I then groaned when I looked at Jessica’s answer to the second question:
2. You have hidden two chickens under a box to keep them from getting loose. What is the best thing to do?A. Avoid opening the box until you need to get the chickens for food.
B. Open the box but take precautions to make certain the chickens don’t get loose before you do so.
C. Open the box and fail to take those precautions.
Jessica answered “C,” and I had to tell her that she had the wrong answer. Of course, she probably realized it when the chickens got loose and ran into the forest, but by then it was too late. She really should’ve taken precautions to make certain the chickens weren’t loose before opening the box, like creating some kind of netting surrounding three sides of the box. Better yet, she shouldn’t have opened the box at all. Unfortunately, she did, and lost both chickens – including the one Jonathan took from Yul of the Puka Puka tribe.
And speaking of which, I began wondering if I’d need Excedrin very soon after seeing Jonathan’s answer to the third question:
3. True or False: It’s always a good idea to grab a chicken that belonged to a different tribe.
Jonathan answered “true,” and I now began to suspect that the Rarotonga tribe (aka the Caucasian tribe) wasn’t all there when it came to basic common sense, let alone the finer elements of game play and strategic thinking. True, I’m pretty certain he didn’t mean to grab the chicken that Yul had gotten – it was pretty chaotic out there, and that lent itself easily to taking a chicken that someone else had gotten, allowed to fall overboard, and brought back, all without realizing until later what had happened.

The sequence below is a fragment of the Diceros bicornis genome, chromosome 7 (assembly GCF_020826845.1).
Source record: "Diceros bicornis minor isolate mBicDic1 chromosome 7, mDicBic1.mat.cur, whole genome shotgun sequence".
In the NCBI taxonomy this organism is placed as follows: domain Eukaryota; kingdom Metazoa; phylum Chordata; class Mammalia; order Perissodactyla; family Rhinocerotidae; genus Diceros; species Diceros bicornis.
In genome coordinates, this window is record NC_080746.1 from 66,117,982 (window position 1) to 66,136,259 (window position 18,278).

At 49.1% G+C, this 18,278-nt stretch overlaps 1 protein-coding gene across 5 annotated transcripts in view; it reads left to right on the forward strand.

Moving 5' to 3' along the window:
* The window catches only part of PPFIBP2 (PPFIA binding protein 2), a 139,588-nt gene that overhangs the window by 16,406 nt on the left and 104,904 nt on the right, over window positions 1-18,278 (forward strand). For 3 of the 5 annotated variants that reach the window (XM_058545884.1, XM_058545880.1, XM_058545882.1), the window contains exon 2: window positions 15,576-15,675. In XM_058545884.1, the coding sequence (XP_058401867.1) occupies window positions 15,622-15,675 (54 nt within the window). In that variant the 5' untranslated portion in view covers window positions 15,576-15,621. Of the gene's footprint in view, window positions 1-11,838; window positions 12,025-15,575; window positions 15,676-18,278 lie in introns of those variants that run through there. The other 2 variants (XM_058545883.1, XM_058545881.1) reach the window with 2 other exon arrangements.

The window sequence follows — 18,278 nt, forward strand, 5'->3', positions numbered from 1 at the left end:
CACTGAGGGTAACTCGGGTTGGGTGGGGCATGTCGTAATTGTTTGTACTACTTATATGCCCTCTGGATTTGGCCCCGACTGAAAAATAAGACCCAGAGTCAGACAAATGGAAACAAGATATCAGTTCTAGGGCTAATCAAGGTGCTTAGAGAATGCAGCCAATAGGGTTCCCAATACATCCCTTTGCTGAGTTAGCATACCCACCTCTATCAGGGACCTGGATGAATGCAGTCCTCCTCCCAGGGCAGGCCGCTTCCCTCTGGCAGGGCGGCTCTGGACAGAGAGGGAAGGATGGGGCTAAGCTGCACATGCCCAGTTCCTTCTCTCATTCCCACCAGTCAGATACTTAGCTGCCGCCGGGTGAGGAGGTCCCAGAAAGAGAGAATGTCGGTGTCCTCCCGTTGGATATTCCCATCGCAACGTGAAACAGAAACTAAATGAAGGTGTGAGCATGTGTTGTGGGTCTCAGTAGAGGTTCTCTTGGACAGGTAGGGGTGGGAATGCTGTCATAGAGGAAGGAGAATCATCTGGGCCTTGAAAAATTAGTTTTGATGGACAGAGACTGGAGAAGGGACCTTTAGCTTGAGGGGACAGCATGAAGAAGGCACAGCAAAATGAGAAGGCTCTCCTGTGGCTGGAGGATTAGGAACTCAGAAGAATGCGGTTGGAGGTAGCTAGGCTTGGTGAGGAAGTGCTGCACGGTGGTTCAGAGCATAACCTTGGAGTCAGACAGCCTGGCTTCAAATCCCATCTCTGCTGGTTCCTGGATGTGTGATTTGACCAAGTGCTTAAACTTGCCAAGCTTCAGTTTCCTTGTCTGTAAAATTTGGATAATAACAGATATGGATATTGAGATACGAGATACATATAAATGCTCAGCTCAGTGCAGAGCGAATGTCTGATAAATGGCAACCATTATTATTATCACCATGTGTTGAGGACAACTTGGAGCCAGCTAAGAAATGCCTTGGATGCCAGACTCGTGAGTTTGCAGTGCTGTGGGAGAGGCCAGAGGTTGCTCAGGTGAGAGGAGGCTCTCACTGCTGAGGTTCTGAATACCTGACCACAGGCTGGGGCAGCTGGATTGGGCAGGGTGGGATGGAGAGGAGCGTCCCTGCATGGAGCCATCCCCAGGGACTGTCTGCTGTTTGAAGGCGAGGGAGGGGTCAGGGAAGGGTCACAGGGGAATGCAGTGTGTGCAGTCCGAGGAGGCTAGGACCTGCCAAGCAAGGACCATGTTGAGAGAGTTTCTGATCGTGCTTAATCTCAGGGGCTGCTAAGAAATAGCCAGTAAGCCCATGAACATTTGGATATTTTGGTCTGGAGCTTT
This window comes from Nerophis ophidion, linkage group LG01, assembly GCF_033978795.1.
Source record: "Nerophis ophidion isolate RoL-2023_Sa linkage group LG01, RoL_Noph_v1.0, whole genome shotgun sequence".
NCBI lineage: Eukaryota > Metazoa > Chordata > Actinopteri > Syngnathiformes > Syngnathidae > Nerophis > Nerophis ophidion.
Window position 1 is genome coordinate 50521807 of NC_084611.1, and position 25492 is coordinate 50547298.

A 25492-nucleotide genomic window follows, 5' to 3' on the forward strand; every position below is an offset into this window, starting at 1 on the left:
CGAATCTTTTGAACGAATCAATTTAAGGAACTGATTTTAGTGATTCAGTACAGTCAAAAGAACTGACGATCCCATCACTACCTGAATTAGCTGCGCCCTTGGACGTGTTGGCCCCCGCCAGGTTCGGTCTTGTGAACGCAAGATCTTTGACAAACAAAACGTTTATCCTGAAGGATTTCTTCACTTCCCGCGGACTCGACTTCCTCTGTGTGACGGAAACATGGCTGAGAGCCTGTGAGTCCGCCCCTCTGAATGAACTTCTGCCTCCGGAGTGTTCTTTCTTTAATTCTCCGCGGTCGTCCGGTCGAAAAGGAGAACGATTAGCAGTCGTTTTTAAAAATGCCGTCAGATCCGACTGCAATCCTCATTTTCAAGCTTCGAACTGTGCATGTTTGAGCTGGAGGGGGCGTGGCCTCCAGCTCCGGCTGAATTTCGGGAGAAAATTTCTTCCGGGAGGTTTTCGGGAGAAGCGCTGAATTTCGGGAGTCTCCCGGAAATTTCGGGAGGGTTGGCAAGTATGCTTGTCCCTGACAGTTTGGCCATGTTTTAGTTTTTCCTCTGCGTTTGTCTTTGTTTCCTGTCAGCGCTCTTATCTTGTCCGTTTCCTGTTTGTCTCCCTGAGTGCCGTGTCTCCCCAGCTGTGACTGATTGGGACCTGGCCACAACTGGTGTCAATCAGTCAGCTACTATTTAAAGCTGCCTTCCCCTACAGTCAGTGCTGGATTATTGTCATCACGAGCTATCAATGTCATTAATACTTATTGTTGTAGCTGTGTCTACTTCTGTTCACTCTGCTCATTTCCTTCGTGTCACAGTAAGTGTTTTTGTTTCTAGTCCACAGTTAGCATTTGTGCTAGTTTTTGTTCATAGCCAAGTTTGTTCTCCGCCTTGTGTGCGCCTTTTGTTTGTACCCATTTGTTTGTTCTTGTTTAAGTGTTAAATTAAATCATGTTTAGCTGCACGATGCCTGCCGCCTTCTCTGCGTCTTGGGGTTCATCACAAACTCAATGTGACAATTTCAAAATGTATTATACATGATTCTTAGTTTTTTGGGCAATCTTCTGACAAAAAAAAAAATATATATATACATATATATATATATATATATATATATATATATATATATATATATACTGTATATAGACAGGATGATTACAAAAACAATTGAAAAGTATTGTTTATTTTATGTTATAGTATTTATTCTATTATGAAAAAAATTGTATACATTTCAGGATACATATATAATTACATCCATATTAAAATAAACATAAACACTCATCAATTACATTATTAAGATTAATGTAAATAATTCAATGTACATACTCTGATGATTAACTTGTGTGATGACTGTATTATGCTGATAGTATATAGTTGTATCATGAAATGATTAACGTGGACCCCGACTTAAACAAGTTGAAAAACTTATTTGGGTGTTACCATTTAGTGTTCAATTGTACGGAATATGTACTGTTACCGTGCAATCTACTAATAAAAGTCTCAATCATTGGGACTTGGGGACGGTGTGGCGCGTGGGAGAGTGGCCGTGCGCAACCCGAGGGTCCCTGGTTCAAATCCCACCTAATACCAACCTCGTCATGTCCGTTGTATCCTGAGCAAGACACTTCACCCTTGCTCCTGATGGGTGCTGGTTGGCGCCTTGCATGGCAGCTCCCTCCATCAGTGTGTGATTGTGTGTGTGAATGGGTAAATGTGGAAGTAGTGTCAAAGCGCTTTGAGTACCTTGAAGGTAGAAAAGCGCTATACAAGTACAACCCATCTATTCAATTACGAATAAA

However, it proved to be very bad news for Jonathan because he was forced to admit what he’d done at the immunity challenge, and when the Manihiki tribe (aka the African-American tribe) lost the immunity challenge, they won the right to choose which person to send to Exile Island among the other three tribes. And Nathan and Sekou remembered what Jonathan had done (even though Jonathan hadn’t stolen their chicken), so they chose Jonathan to head on over to Exile Island.
And the decision of the men in turn led to the fourth question:
4. What is the best way to assume leadership in the early going?A. Work really hard and avoid either annoying others or isolating them.
B. Work really hard but annoy others by being a martinet.
C. Be seen as lazy and isolate various members of your tribe.
Before I could do anything, however, Roger, a contestant from Survivor: Amazon, came rushing in with a slip of paper that looked a lot like my test, and a “B” marked for the fourth question! I said, “Roger! That’s still not the right question! Being a martinet isn’t a good way to assume leadership!”
Jolanda from Survivor: Palau stuck her head in and said, “I told you not to bother Belle and not to write that answer!” When Roger began to protest, Jolanda stepped into the classroom and dragged him off. Obviously, she had learned from her experience, even if Roger still hadn’t done so.
Moving on, Ozzy from the Aitutaki tribe (aka the Hispanic tribe) answered “A,” and I had the pleasure of telling him that he was right. When Billy, a fellow tribe mate, proved not to know how to build a shelter, Ozzy took over leadership of the tribe. What’s more, he did so without apparently either annoying other members of the tribe by being a real martinet or by isolating them in some way. He clearly is someone to watch.1 2 3 Next-->